The US embassy in the UK and the Foreign Office have issued seemingly contradictory advice about whether UK residents with dual nationality are "apparently exempt" from President Trump's US travel ban.
On Sunday, the Foreign Office said they were exempt, provided they are not travelling from one of the seven banned countries.
The Foreign and Commonwealth office said:
The Presidential executive order only applies to individuals travelling from one of the seven named countries.
If you are travelling to the US from anywhere other than one of those countries (for instance, the UK) the executive order does not apply to you and you will experience no extra checks regardless of your nationality or your place of birth.
If you are a UK national who happens to be travelling from one of those countries to the US, then the order does not apply to you – even if you were born in one of those countries.
If you are a dual citizen of one of those countries travelling to the US from OUTSIDE those countries then the order does not apply to you.
The only dual nationals who might have extra checks are those coming from one of the seven countries themselves – for example a UK-Libya dual national coming from Libya to the US.
On Monday a statement on the US embassy's website warned the issuing of visas had been "suspended effective immediately until further notification" for dual citizens from the seven nations.
A UK diplomatic source later told ITV News Deputy Political Chris Ship the Foreign Office advice trumped the US State Department.
The source said the Foreign Office's advice was cleared at the highest levels of the White House.
Foreign Secretary Boris Johnson spoke directly on Sunday to President Trump's son-in-law Jared Kushner, who is a member of Mr Trump's inner circle.
It came after a New York judge issued an emergency order temporarily barring the US from deporting people with valid visas who were affected by President Donald Trump's travel ban.
Mass protests erupted after Mr Trump banned refugees and people from seven Muslim-majority countries from entering the US.
Here we explain how the situation unfolded, who is affected and what happens next.
The executive order
Donald Trump signed an executive order on Friday which he said was aimed at keeping "radical Islamic terrorists" out of the US.
The order banned refugees from Syria arriving in the US indefinitely and put a 90-day ban on entry to the US to all citizens from seven Muslim majority nations: Iraq, Syria, Iran, Sudan, Libya, Somalia and Yemen.
It also covered anyone with an approved refugee application.
Many have questioned Mr Trump's motives, as a report by Cato Institute found that between 1975 and 2015 foreign terrorists from those seven countries killed zero Americans on US soil.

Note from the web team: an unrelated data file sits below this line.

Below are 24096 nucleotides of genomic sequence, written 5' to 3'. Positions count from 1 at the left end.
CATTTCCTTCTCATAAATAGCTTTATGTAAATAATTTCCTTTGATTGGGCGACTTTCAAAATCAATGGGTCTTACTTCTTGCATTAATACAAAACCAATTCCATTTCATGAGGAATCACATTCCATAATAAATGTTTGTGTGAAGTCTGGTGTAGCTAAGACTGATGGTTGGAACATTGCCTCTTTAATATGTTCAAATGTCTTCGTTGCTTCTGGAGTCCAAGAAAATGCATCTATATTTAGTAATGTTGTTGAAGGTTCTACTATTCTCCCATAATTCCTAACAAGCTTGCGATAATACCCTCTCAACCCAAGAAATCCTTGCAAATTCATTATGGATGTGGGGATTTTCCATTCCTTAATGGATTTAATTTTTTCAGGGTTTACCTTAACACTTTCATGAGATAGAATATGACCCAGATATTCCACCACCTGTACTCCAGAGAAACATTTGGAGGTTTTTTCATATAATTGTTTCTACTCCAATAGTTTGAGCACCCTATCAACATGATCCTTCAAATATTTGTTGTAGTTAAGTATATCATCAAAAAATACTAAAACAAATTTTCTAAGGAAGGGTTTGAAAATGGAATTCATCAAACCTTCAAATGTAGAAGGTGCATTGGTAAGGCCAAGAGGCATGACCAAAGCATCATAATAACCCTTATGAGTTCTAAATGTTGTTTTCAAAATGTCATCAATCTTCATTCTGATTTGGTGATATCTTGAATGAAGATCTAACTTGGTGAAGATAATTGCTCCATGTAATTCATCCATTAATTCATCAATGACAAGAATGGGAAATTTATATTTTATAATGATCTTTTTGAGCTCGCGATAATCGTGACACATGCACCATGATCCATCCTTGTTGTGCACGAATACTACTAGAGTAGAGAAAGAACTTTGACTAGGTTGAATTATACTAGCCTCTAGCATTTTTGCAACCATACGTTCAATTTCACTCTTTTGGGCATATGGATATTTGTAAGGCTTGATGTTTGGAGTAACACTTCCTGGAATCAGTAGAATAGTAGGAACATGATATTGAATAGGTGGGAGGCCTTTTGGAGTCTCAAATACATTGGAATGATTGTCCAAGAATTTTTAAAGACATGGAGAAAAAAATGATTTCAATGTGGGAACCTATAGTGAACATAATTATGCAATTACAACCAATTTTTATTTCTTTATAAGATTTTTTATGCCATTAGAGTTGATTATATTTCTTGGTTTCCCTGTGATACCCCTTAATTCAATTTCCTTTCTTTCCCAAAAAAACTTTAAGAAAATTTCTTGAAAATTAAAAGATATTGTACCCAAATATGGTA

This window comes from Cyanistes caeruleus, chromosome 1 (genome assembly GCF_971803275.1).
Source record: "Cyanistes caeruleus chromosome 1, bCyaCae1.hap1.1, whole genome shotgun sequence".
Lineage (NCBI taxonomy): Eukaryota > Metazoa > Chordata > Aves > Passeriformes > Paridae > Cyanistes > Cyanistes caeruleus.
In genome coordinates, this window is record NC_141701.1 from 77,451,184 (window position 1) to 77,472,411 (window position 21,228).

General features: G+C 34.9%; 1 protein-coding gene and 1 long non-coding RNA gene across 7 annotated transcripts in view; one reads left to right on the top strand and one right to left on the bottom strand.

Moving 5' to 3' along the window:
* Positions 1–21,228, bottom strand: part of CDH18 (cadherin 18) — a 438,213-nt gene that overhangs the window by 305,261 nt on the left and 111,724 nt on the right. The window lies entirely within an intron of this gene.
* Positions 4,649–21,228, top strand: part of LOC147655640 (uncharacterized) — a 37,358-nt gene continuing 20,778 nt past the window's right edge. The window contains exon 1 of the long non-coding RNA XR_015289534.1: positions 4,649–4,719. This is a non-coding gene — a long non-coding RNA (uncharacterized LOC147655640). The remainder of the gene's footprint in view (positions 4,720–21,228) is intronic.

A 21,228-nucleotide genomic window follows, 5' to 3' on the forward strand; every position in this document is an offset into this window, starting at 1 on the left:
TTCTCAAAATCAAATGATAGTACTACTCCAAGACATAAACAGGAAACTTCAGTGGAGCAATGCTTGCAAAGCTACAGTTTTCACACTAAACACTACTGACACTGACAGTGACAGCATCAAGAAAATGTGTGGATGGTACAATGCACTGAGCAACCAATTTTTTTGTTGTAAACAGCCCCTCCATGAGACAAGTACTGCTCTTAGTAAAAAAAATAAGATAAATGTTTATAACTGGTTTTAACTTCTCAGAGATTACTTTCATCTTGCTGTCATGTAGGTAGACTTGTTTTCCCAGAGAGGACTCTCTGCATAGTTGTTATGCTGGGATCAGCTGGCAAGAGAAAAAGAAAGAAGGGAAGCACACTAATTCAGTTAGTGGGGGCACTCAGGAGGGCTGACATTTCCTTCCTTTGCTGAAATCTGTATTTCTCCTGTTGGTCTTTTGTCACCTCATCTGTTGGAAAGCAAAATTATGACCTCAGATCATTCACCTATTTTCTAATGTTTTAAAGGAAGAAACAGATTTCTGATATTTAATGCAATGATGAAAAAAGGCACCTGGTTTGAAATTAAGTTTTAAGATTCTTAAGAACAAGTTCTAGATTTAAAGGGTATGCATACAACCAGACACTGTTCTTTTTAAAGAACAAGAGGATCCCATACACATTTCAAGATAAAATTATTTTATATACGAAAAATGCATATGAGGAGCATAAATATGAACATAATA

The directive did not do anything to prevent attacks from homegrown extremists who were already in America, a primary concern of federal law enforcement officials.
It also omitted Saudi Arabia, home to most of the 9/11 hijackers.
Under Trump's order, it had appeared that a number of foreign-born US residents now travelling outside the US could be stuck overseas for at least 90 days even though they held permanent residency green cards or other visas.
However, an official with the Department of Homeland Security said on Saturday night that no green-card holders from the seven countries cited in Trump's order had been prevented from entering the country.
In December 2015, Donald Trump declared all Muslims should be stopped from entering the United States until officials understand where their "hatred" for Americans comes from.
The then Republican Presidential candidate said the hatred was "beyond comprehension" and that there should be a "total and complete shutdown" until authorities figure out "what is going on".
Five months later, he backtracked on his proposal saying it was "only a suggestion".
Last night, Mr Trump told reporters his latest executive order was "not a Muslim ban".
Reaction to Trump's executive order
Iran said it would take "reciprocal measures" against the US in retaliation for the visa ban put into effect by President Trump's executive order.
Iraq's foreign affairs committee said the US travel curbs imposed on Iraqis were "unfair" and asked the government in Baghdad to "reciprocate" to the American decision.
Two Iraqi MPs who declined to be identified said the country is to argue with the US that travel curbs on its citizens could affect co-operation in the war on so-called Islamic State.
The prime minister of Canada, Justin Trudeau, attacked Mr Trump's decision, declaring: "To those fleeing persecution, terror and war, Canadians welcome you, regardless of your faith".
Mr Trump's US election Democratic rival Hillary Clinton said she stood with people "defending our values and our constitution", adding: "this is not who we are".
Google was reportedly recalling travelling staff members to the US, saying it was "concerned about the impact of this order and any proposals that could impose restrictions on Googlers and their families".
The International Rescue Committee called President Trump's suspension of the US refugee resettlement program a "harmful and hasty" decision.
The people affected